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HELLBOY: THE RIGHT HAND OF DOOM
Mike Mignola writes and illustrates with the confidence of a master.
By Jason Henderson
July 26, 2000
Host: Mr. Lu tells very funny stories.
Mr. Lu: A farmer met a ghost woman who gave him a golden box, but said, 'You must never open this.' He took it home and hid it from his wife. But one day she looked inside. It was full of gouged-out human eyes, and at that moment the farmer dropped dead in his field. The wife went mad and lived the rest of her days like an animal. The end.
Hellboy: Wow, that is a funny story. You know, I just realized I'm awfully tired...
Mike Mignola writes and illustrates Hellboy with the confidence of a master. He has constructed an ongoing storyabout a demon summoned to Earth who for various reasons becomes a government agentthat constantly mixes familiar mystical motifs with hard-boiled noir stylings and a witty voice I find utterly unique to comics. Hellboy: The Right Hand of Doom
collects eight Hellboy stories, some only a few pages long, some drawn out, and with every one of them I had to put the book down and wonder why I waste time with poor work. There are days when I think I could read no more comics but Cerberus
; now I would add Mignola's Hellboy
to that list.
It's all a joke, even as we grow to care for Hellboy, and luckily Hellboy is in on the joke. No one else in the series is. One trick Mignola likes to pull over and over againalways successfullyis to have all the characters around Hellboy spout Lovecraftian words of deep import, only to have Hellboy take the wind out of their sails.
In one story, ' The Varcolac' an ancient Rumanian legend of an absurdly powerful vampire inspired Mignola to craft a story in which Hellboy tracks down a female vampire who seems to call the famous creature into being. Mignola allows the descriptions of the awful power of the Varcolac to go on and on, until it becomes funny enough that Hellboy realizes something is very wrong with this picture. It's a wonderful moment, up there with the best of Sim. In another story, 'Box Full of Evil,' Hellboy again faces a character who drones endlessly about her powers, and Hellboy's exasperation of the drama of the supernatural beings he faces is palpable.
Understand: Hellboy takes demons, Hell and Satan very seriously. He just gets irritated when people talk like Doctor Doom. Hellboy himself, for no reason in particular other than that he's a tough kid raised in America, talks like Mike Hammer.
We learn that Hellboy was summoned by a group of eminent scientists and mystics in the 1940s and raised by a prominent parapsychologist, Trevor Bruttenholm. In 1952, Hellboy joined the Bureau for Paranormal Research and Defense and became a field agent, globe-hopping and chasing ghosts, demons, and the like. Hellboy himself is a literal demontall, red all over, with sawed-off horns that grow back whenever Hell beckons, and a giant, mysterious stone right hand. The dates of the stories are '40s, '50s, '60s, and '70s, but it doesn't matter in the slightest, because Hellboy inhabits a world made entirely of old, wood-paneled rooms and the fussy necromancers who inhabit them. He wanders in, wearing a long, brown trench coat that renders him about as anonymous as the Incredible Hulk, and usually ends up the focus of a double-cross by people too stupid to know better. And yet he retains a sweet disposition. Hellboy shoots to kill, but his gruff language hides a simple and fairly gentle soul. There's a crushing innocence to the respect with which Hellboy treats those in authority over him, at the same time that he treats those around him with cynicism.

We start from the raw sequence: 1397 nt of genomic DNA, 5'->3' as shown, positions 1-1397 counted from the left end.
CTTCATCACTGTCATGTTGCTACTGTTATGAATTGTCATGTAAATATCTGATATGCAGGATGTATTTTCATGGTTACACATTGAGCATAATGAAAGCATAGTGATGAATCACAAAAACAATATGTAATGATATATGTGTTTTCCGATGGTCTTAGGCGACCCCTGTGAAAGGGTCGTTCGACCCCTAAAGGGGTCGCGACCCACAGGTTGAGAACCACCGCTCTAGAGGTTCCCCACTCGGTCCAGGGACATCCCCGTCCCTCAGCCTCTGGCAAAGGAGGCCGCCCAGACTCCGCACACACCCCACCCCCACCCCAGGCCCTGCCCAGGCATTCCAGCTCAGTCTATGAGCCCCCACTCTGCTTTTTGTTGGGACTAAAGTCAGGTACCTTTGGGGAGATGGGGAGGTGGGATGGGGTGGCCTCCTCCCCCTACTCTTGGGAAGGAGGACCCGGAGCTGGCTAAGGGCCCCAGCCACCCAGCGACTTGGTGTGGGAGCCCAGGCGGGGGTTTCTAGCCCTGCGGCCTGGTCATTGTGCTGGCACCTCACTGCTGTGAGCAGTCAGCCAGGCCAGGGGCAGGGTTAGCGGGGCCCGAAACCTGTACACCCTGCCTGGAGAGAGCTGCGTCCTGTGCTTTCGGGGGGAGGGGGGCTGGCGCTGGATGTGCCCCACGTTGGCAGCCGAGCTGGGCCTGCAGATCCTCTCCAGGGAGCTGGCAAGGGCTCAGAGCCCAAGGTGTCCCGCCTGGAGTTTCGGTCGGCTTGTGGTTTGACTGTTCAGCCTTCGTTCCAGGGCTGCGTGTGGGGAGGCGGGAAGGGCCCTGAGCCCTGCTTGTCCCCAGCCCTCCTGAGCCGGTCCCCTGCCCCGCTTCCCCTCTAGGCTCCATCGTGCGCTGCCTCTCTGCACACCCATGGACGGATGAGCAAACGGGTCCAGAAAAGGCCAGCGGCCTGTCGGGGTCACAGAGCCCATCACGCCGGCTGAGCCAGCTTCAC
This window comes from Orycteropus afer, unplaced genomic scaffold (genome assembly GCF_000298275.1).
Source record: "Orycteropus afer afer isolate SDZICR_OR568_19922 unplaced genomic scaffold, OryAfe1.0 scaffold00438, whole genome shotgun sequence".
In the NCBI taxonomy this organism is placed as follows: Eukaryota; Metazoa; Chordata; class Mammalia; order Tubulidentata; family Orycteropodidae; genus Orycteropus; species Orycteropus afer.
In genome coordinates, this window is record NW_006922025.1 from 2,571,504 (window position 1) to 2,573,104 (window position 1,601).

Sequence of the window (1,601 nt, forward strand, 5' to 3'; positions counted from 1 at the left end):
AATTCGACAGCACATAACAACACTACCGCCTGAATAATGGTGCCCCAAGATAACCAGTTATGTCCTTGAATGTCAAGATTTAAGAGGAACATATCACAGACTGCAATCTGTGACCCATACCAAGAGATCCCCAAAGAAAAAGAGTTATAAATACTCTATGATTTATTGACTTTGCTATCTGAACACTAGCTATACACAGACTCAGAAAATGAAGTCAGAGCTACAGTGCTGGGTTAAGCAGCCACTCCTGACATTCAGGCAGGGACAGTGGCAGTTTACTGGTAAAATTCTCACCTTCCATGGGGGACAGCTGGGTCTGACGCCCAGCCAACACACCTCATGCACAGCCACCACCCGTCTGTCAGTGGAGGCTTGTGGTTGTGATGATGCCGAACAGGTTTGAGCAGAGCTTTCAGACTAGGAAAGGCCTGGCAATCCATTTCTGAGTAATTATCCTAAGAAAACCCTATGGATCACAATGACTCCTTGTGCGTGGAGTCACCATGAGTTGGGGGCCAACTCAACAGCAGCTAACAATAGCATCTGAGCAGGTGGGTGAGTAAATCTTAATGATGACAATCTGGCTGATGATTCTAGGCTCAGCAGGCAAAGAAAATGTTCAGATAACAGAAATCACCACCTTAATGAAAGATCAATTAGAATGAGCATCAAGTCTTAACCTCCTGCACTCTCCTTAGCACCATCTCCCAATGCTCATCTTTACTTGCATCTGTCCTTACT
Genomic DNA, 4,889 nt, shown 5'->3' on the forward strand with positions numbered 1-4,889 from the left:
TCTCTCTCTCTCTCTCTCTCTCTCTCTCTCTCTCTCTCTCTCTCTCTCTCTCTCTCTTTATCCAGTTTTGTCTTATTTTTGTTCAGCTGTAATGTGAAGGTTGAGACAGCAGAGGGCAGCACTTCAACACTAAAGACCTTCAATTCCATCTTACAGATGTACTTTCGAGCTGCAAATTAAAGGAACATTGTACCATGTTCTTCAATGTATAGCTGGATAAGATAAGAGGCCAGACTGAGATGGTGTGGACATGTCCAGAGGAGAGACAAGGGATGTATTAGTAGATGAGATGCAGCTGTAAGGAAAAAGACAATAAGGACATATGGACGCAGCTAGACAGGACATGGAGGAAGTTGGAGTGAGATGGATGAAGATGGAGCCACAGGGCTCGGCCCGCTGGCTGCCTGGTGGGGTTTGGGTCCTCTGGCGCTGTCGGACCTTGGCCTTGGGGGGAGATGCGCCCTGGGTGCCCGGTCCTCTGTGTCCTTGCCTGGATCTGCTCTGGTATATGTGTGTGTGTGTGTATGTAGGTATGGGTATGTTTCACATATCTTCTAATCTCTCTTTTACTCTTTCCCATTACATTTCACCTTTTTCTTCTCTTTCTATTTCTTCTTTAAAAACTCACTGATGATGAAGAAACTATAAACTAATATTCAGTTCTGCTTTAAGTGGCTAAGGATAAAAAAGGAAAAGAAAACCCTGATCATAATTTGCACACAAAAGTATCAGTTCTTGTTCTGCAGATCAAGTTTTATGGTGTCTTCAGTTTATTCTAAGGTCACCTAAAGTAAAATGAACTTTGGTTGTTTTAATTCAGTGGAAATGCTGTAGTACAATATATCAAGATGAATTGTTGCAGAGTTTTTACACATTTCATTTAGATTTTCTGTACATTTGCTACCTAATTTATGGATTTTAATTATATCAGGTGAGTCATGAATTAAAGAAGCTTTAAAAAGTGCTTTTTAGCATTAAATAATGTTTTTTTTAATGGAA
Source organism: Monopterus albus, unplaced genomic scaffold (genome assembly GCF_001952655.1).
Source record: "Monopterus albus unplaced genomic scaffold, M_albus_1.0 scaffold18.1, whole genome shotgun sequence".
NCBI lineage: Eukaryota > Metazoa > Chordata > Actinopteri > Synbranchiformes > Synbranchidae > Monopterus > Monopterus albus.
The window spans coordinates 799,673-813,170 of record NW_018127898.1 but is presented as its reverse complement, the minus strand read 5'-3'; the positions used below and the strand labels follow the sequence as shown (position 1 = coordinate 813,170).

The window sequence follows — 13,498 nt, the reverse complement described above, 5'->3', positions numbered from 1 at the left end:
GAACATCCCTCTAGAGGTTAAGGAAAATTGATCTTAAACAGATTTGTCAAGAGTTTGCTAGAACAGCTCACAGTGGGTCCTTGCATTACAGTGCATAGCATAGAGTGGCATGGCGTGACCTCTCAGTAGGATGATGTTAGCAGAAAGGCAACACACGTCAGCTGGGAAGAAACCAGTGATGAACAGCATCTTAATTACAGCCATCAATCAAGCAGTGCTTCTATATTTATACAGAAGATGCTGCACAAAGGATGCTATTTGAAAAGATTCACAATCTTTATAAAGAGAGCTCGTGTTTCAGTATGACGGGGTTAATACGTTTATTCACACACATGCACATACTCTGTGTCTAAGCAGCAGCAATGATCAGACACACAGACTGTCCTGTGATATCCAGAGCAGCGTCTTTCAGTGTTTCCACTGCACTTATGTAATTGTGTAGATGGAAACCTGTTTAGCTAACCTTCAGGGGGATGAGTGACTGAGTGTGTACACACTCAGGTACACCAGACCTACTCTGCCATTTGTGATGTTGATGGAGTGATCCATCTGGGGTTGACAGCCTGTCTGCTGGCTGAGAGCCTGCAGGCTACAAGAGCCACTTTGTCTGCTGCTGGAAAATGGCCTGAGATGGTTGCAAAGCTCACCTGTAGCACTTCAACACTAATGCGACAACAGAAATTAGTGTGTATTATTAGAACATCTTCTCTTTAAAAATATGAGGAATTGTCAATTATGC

Mignola has pulled something wonderful off in making Hellboy a loveable character. There's a delightfully episodic feel to the first stories in the collection. Pancakes
is a tale of the moment the citizens of Hell realized Hellboy would not come back to them, as wailing and gnashing of teeth becomes part of a complete breakfast. Others like King Vold
allow Mignola to play with the concept of Hellboy as amused wanderer. When he's set upon by a family of disembodied heads, he finds them a little disgusting, but one senses that Hellboy thinks it's all part of the comedy of life.
The final stories take a more serious turn, as the nature and destiny of Hellboy continue to pursue him. 'I don't think about that stuff,' he says. 'I stick my head in the sand.' The strong suggestion of every demon Hellboy meets is that he is destined to oversee Armageddon, but Hellboy's not interested. He wants to do good, have friends, save the innocent-- all that. Keep his adventures on a less than cosmic level, whether his destiny requires it or not. It's a wonderful dilemma told astoundingly well, and good for reading and re-reading. Where most stories give us a reluctant hero, Mike Mignola has given us a hero who's a hero because he's a reluctant villain.